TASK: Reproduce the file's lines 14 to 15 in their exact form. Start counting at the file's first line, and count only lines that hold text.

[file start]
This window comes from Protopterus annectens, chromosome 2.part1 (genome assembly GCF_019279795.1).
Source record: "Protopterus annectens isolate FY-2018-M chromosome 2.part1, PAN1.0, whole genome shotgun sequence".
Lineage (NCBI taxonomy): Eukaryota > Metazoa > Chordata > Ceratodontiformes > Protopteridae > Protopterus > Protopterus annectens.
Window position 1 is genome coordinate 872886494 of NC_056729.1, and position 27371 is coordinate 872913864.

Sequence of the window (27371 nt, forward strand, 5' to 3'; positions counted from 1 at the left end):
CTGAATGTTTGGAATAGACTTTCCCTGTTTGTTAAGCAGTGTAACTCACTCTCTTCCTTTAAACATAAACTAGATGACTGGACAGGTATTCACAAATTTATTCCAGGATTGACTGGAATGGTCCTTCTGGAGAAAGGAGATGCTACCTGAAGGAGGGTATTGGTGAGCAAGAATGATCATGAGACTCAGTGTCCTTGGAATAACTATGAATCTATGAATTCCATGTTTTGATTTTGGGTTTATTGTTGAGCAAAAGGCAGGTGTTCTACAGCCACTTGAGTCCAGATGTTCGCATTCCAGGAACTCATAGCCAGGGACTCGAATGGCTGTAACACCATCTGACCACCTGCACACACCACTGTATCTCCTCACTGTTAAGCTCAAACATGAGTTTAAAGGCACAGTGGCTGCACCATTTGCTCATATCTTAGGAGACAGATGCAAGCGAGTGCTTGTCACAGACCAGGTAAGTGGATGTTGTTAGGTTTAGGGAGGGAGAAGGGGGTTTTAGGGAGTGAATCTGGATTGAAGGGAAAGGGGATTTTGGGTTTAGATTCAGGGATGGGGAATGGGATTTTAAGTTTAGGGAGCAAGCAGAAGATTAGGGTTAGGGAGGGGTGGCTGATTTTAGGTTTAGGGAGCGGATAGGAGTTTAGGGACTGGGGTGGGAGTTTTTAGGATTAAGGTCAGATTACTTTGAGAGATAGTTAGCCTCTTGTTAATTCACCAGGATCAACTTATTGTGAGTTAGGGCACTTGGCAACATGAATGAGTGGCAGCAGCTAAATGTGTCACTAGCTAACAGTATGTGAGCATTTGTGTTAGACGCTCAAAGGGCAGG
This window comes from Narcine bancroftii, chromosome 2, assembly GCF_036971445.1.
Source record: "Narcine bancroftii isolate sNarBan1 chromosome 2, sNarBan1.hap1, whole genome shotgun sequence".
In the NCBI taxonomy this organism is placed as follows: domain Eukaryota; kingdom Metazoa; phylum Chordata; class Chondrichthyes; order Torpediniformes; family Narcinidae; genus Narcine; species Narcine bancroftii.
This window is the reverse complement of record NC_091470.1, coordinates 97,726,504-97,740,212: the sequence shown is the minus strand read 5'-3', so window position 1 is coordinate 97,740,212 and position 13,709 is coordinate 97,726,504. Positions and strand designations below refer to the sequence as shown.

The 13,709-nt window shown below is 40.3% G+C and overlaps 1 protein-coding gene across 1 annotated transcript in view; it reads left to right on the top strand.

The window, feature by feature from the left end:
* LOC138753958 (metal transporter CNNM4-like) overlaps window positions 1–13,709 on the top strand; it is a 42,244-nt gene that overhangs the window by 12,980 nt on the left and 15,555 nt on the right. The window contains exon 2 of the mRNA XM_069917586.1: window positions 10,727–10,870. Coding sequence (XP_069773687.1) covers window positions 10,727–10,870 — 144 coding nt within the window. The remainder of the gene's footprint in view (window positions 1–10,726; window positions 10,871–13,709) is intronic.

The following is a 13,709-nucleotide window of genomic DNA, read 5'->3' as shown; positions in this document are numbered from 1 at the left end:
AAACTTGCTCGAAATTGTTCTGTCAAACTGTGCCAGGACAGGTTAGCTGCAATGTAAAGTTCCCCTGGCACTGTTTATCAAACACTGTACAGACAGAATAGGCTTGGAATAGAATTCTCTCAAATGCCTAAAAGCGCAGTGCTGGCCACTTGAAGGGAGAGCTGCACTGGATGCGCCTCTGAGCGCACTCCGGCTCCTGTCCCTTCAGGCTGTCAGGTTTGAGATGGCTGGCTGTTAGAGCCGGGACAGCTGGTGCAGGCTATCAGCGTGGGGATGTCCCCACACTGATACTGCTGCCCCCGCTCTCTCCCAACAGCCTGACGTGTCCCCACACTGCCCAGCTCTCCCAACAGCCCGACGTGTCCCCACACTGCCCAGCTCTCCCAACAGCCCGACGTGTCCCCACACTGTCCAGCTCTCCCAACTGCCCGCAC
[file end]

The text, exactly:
The following is a 13,709-nucleotide window of genomic DNA, read 5'->3' as shown; positions in this document are numbered from 1 at the left end:
AAACTTGCTCGAAATTGTTCTGTCAAACTGTGCCAGGACAGGTTAGCTGCAATGTAAAGTTCCCCTGGCACTGTTTATCAAACACTGTACAGACAGAATAGGCTTGGAATAGAATTCTCTCAAATGCCTAAAAGCGCAGTGCTGGCCACTTGAAGGGAGAGCTGCACTGGATGCGCCTCTGAGCGCACTCCGGCTCCTGTCCCTTCAGGCTGTCAGGTTTGAGATGGCTGGCTGTTAGAGCCGGGACAGCTGGTGCAGGCTATCAGCGTGGGGATGTCCCCACACTGATACTGCTGCCCCCGCTCTCTCCCAACAGCCTGACGTGTCCCCACACTGCCCAGCTCTCCCAACAGCCCGACGTGTCCCCACACTGCCCAGCTCTCCCAACAGCCCGACGTGTCCCCACACTGTCCAGCTCTCCCAACTGCCCGCAC